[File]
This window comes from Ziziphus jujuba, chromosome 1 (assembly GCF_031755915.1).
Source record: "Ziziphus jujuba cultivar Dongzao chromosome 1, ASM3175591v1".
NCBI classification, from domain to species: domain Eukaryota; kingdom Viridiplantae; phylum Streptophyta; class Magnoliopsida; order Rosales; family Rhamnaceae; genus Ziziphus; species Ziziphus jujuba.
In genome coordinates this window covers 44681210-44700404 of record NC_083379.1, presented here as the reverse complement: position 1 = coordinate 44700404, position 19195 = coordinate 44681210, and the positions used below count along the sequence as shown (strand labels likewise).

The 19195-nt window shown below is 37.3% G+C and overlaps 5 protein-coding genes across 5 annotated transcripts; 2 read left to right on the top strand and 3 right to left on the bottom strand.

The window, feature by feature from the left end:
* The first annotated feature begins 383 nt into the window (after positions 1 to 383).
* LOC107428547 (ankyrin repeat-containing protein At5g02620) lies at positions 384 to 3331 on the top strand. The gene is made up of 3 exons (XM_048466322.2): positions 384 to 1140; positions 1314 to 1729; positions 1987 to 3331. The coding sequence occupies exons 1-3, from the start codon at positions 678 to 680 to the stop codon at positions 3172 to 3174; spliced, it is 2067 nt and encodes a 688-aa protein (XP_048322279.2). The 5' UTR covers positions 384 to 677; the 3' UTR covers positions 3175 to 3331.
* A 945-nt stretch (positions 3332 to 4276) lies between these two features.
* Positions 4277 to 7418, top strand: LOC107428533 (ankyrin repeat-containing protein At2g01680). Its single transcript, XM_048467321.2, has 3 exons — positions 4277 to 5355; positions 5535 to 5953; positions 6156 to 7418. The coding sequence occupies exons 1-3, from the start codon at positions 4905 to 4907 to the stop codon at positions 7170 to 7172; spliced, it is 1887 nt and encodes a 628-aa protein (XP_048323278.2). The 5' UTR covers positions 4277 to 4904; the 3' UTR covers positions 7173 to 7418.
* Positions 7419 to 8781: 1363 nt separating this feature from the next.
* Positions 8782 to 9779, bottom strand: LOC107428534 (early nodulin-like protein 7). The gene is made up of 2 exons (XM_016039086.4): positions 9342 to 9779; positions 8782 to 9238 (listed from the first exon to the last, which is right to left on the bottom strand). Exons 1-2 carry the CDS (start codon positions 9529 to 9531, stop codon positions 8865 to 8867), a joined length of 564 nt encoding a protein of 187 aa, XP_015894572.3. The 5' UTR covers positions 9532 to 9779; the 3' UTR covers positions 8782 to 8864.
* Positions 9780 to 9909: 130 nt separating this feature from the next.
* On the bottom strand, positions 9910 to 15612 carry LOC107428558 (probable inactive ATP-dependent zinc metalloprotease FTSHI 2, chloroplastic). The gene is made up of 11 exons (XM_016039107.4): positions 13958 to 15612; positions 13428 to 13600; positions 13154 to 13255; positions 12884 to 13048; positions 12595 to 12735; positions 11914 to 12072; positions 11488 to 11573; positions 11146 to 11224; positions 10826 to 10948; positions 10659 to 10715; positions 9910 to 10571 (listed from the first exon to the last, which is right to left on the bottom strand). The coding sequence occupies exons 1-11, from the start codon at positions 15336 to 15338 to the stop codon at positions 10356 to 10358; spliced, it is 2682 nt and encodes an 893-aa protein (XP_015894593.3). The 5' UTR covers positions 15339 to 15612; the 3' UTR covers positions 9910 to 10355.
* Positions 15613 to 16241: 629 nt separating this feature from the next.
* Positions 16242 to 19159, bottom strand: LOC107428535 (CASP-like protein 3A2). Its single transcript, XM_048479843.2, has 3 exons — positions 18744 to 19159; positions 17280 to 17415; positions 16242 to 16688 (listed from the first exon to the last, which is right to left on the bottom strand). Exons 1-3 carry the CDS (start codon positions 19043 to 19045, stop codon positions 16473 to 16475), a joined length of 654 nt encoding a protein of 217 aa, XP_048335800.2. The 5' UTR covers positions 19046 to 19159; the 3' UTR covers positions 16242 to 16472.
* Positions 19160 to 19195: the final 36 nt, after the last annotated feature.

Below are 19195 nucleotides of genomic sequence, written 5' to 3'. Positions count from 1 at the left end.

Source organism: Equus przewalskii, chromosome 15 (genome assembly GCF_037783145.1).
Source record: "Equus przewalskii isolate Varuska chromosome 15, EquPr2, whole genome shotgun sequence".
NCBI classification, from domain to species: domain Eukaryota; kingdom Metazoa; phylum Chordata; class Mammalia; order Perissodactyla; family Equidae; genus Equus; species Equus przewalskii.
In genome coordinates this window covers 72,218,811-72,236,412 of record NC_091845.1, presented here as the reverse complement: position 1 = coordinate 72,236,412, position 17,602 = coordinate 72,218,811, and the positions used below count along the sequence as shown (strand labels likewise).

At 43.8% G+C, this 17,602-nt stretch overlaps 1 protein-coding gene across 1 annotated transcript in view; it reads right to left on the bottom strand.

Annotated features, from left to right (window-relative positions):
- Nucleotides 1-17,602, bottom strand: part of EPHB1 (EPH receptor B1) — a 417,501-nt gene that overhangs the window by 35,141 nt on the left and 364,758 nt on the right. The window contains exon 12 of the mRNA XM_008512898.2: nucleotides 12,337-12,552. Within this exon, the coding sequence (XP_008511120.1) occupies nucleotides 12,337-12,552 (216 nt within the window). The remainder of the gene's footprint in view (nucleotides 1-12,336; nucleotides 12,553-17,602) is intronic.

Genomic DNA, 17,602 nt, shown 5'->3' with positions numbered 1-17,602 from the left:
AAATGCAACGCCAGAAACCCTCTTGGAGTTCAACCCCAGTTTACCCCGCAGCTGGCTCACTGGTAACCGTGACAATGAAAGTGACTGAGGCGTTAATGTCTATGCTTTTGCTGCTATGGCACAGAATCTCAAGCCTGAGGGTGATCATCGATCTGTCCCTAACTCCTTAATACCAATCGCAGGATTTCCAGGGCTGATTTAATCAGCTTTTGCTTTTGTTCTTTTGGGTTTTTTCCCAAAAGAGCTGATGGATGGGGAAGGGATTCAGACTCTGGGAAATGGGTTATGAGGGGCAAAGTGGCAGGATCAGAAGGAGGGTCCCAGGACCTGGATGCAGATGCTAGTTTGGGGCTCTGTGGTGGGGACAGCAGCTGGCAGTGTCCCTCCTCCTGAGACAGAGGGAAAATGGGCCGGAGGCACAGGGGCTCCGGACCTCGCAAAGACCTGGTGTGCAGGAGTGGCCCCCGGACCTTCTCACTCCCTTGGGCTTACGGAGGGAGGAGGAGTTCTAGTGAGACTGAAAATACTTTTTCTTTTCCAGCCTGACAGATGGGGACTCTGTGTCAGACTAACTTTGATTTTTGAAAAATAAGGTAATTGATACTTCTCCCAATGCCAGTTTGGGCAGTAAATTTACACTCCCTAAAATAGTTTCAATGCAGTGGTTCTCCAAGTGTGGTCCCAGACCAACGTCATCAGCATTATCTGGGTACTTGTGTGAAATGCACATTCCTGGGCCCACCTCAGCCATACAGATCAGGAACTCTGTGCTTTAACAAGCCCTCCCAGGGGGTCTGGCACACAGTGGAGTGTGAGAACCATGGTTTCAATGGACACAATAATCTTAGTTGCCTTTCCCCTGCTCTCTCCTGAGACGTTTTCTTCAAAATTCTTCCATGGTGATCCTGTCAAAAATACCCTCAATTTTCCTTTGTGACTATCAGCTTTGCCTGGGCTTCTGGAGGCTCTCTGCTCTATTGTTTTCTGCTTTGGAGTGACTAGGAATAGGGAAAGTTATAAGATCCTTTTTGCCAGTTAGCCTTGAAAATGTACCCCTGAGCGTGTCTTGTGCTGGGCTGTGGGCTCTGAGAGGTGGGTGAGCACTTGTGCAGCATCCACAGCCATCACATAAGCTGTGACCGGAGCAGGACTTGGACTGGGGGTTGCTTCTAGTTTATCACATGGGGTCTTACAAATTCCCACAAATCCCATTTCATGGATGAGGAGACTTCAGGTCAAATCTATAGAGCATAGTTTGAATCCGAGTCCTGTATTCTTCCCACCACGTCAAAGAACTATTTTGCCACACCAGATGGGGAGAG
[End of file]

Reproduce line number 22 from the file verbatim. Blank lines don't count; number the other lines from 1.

In genome coordinates this window covers 72,218,811-72,236,412 of record NC_091845.1, presented here as the reverse complement: position 1 = coordinate 72,236,412, position 17,602 = coordinate 72,218,811, and the positions used below count along the sequence as shown (strand labels likewise).